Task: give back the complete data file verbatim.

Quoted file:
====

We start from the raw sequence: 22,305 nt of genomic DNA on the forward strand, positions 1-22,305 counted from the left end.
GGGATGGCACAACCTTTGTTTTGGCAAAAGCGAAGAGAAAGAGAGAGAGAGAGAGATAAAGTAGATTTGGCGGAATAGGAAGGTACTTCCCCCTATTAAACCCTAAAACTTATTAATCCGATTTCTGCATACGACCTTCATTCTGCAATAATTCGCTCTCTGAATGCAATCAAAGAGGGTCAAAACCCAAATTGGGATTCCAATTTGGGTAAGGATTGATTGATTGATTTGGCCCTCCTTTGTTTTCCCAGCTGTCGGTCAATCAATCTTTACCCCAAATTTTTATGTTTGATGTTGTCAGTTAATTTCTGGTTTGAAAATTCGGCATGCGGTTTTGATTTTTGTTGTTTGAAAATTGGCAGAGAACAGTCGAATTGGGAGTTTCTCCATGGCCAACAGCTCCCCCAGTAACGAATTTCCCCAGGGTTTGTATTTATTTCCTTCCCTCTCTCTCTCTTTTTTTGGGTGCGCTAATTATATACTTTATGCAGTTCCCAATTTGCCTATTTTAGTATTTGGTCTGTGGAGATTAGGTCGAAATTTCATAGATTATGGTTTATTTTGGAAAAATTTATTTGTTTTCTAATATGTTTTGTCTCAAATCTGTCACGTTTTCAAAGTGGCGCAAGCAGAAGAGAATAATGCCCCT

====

We start from the raw sequence: 22,305 nt of genomic DNA on the forward strand, positions 1-22,305 counted from the left end.
GGGATGGCACAACCTTTGTTTTGGCAAAAGCGAAGAGAAAGAGAGAGAGAGAGAGATAAAGTAGATTTGGCGGAATAGGAAGGTACTTCCCCCTATTAAACCCTAAAACTTATTAATCCGATTTCTGCATACGACCTTCATTCTGCAATAATTCGCTCTCTGAATGCAATCAAAGAGGGTCAAAACCCAAATTGGGATTCCAATTTGGGTAAGGATTGATTGATTGATTTGGCCCTCCTTTGTTTTCCCAGCTGTCGGTCAATCAATCTTTACCCCAAATTTTTATGTTTGATGTTGTCAGTTAATTTCTGGTTTGAAAATTCGGCATGCGGTTTTGATTTTTGTTGTTTGAAAATTGGCAGAGAACAGTCGAATTGGGAGTTTCTCCATGGCCAACAGCTCCCCCAGTAACGAATTTCCCCAGGGTTTGTATTTATTTCCTTCCCTCTCTCTCTCTTTTTTTGGGTGCGCTAATTATATACTTTATGCAGTTCCCAATTTGCCTATTTTAGTATTTGGTCTGTGGAGATTAGGTCGAAATTTCATAGATTATGGTTTATTTTGGAAAAATTTATTTGTTTTCTAATATGTTTTGTCTCAAATCTGTCACGTTTTCAAAGTGGCGCAAGCAGAAGAGAATAATGCCCCT